Environmental mandates facility managers need to know


Facility managers today have much more on their plates than the routine duties necessary to keep offices, school buildings or warehouses running. Whether in the initial stages of planning and building another structure, or repairing an existing one, it’s essential that the right materials for the job are used. This means balancing cost with the practical requirements of the space in every case. But in many places, it also means adhering to local, state and federal environmental regulations. This means everything from the roof to the foundation may need to be carefully designed to meet these government-mandated specifications.

Fortunately for facility managers, environmentally friendly roofing and other building materials present some of the best choices, in terms of cost, utility and maintenance. Anyone involved in commercial construction or renovation should know the basics of environmental certification and local regulations. Getting familiar with these codes ends up saving time and money in the long run.

Basic building standards

In the U.S., any local or state regulatory body may adopt their own specific environmental building codes. At minimum, however, these codes must be in compliance with one of a few international building standards, which is overseen by the U.S. Environmental Protection Agency at the federal level.

International Green Construction Code

This is the primary “model code” authorized by the EPA and represents the baseline that most construction projects must follow in the U.S. The IGCC covers new construction as well as additions and alterations on existing structures. By serving as a model code from which municipal bodies can draw, the IGCC seeks to establish standards for sustainability, energy and water efficiency, emissions and maintenance.

ASHRAE 189.1

ASH is another model code that may be used in jurisdictions that have adopted an IGCC-based code. ASH has similar objectives as IGCC, but also provides two compliance path options. The simpler option, the “Prescriptive Path,” involves fewer choices and calculations. The “Performance Path” is a more rigorous designation, but does allow for more flexibility in projects that adhere to it.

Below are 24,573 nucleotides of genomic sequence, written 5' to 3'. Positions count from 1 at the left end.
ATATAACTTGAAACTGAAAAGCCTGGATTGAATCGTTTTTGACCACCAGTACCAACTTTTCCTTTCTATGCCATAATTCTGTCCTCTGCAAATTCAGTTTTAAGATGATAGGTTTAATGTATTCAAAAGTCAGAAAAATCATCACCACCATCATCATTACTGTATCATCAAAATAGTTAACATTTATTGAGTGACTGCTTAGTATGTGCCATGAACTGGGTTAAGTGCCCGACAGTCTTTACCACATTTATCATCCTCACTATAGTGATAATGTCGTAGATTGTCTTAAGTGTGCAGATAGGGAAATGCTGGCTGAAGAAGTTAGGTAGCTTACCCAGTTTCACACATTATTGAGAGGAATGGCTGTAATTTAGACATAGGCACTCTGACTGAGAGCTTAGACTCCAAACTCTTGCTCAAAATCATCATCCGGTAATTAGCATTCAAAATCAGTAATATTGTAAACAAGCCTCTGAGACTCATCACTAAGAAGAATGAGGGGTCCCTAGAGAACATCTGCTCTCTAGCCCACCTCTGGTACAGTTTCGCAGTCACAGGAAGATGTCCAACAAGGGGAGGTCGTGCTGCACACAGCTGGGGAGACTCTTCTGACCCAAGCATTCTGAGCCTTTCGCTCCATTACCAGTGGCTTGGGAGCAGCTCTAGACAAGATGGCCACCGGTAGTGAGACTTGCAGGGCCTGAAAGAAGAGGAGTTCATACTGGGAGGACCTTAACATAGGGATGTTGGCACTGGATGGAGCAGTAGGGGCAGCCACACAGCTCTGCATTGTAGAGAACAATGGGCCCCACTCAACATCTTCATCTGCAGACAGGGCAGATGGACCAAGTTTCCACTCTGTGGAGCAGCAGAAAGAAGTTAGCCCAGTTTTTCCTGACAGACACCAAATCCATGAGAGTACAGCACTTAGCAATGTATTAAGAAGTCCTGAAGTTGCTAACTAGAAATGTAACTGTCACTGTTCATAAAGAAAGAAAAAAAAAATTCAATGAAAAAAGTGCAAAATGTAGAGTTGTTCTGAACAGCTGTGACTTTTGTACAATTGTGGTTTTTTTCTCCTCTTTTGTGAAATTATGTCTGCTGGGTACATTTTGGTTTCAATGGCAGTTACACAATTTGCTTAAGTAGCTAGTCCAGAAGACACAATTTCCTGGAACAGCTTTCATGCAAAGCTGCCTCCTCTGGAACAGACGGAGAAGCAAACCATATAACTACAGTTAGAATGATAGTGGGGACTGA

environmentally friendly roofing and other building materials present some of the best choices, in terms of cost, utility and maintenance.Environmentally friendly roofing and other building materials present some of the best choices, in terms of cost, utility and maintenance.

Other common certifications

There are some other types of building certification which are designed as voluntary rather than mandatory, and thus might only be applicable in more specific cases.

Leadership in Energy and Environmental Design

LEED is among the most popular sustainable design codes worldwide. Developed by the U.S. Green Building Council, LEED certification is based on a points system. Generally, a project earns more points depending on the number of efficient and sustainable elements implemented. Obtaining LEED certification can be expensive at first, but these costs end up paying for themselves in the form of reduced energy use, easier maintenance and less risk of health issues for occupants.

Energy Star

The EPA uses its own brand, Energy Star, to raise awareness and promote the adoption of efficient and sustainable design. Energy Star-certified products are available for the commercial construction industry as well as name-brand consumer products. The easily recognized logo simplifies the process of choosing sustainable building materials for facility managers, contractors and anyone else involved.

Energy-efficient roofing

Some states, including California, mandate specific building requirements for newly built homes and commercial structures. The State of California Energy Commission’s Cool Roof mandate is among the most notable examples of building codes focused on environmental policies.

California’s Cool Roof rule requires builders install roofing material that meets strict guidelines for energy use. Specifically, a new or rebuilt roof must meet minimum requirements pertaining to its solar reflectance and thermal emittance.

  • Solar reflectance is the ability of the roof to reflect energy from the Sun, as well as how much of that energy is ultimately absorbed and transferred into the building.
  • Thermal emittance describes the amount of energy the roof can absorb and release in the form of heat.

A high degree of solar reflectance and thermal emittance means a Cool Roof can help keep a building energy efficient. Cool Roofs reduce expenses related to climate control and ultimately last longer than standard roofs, making them a wise investment even for older buildings.

Understanding the details of environmental building codes can be tricky. Contact a building professional at MB Technology to learn more about how to choose the right materials for your project’s needs.

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